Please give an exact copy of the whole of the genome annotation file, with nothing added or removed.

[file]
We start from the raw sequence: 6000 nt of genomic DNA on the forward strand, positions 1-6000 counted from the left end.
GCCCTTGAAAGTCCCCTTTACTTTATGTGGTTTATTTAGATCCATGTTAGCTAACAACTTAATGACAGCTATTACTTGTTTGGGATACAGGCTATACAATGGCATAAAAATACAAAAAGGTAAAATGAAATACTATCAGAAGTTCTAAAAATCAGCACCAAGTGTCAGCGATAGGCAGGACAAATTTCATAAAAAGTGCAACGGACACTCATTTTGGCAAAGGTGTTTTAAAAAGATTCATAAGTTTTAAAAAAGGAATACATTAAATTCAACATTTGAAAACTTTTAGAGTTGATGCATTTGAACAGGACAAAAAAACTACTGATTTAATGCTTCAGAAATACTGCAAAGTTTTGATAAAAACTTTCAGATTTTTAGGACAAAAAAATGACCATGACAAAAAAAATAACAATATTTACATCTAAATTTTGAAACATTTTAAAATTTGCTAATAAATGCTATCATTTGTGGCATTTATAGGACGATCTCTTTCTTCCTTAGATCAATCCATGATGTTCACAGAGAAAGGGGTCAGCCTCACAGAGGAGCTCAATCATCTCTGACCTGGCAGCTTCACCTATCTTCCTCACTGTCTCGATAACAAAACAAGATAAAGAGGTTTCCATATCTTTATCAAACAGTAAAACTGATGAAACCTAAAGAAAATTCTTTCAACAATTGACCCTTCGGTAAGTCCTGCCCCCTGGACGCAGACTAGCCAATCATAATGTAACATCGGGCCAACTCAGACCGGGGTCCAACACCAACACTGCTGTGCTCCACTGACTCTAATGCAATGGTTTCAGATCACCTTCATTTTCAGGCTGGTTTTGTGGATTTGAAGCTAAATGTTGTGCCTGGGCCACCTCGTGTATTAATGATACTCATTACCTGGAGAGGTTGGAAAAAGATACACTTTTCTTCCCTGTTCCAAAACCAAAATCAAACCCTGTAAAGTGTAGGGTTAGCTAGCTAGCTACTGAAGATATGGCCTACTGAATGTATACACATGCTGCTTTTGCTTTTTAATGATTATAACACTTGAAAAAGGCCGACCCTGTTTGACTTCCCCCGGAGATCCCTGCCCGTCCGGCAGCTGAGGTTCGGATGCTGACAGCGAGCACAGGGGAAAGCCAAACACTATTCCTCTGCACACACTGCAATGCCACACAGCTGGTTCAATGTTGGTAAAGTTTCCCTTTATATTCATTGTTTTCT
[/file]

We start from the raw sequence: 6000 nt of genomic DNA on the forward strand, positions 1-6000 counted from the left end.
GCCCTTGAAAGTCCCCTTTACTTTATGTGGTTTATTTAGATCCATGTTAGCTAACAACTTAATGACAGCTATTACTTGTTTGGGATACAGGCTATACAATGGCATAAAAATACAAAAAGGTAAAATGAAATACTATCAGAAGTTCTAAAAATCAGCACCAAGTGTCAGCGATAGGCAGGACAAATTTCATAAAAAGTGCAACGGACACTCATTTTGGCAAAGGTGTTTTAAAAAGATTCATAAGTTTTAAAAAAGGAATACATTAAATTCAACATTTGAAAACTTTTAGAGTTGATGCATTTGAACAGGACAAAAAAACTACTGATTTAATGCTTCAGAAATACTGCAAAGTTTTGATAAAAACTTTCAGATTTTTAGGACAAAAAAATGACCATGACAAAAAAAATAACAATATTTACATCTAAATTTTGAAACATTTTAAAATTTGCTAATAAATGCTATCATTTGTGGCATTTATAGGACGATCTCTTTCTTCCTTAGATCAATCCATGATGTTCACAGAGAAAGGGGTCAGCCTCACAGAGGAGCTCAATCATCTCTGACCTGGCAGCTTCACCTATCTTCCTCACTGTCTCGATAACAAAACAAGATAAAGAGGTTTCCATATCTTTATCAAACAGTAAAACTGATGAAACCTAAAGAAAATTCTTTCAACAATTGACCCTTCGGTAAGTCCTGCCCCCTGGACGCAGACTAGCCAATCATAATGTAACATCGGGCCAACTCAGACCGGGGTCCAACACCAACACTGCTGTGCTCCACTGACTCTAATGCAATGGTTTCAGATCACCTTCATTTTCAGGCTGGTTTTGTGGATTTGAAGCTAAATGTTGTGCCTGGGCCACCTCGTGTATTAATGATACTCATTACCTGGAGAGGTTGGAAAAAGATACACTTTTCTTCCCTGTTCCAAAACCAAAATCAAACCCTGTAAAGTGTAGGGTTAGCTAGCTAGCTACTGAAGATATGGCCTACTGAATGTATACACATGCTGCTTTTGCTTTTTAATGATTATAACACTTGAAAAAGGCCGACCCTGTTTGACTTCCCCCGGAGATCCCTGCCCGTCCGGCAGCTGAGGTTCGGATGCTGACAGCGAGCACAGGGGAAAGCCAAACACTATTCCTCTGCACACACTGCAATGCCACACAGCTGGTTCAATGTTGGTAAAGTTTCCCTTTATATTCATTGTTTTCT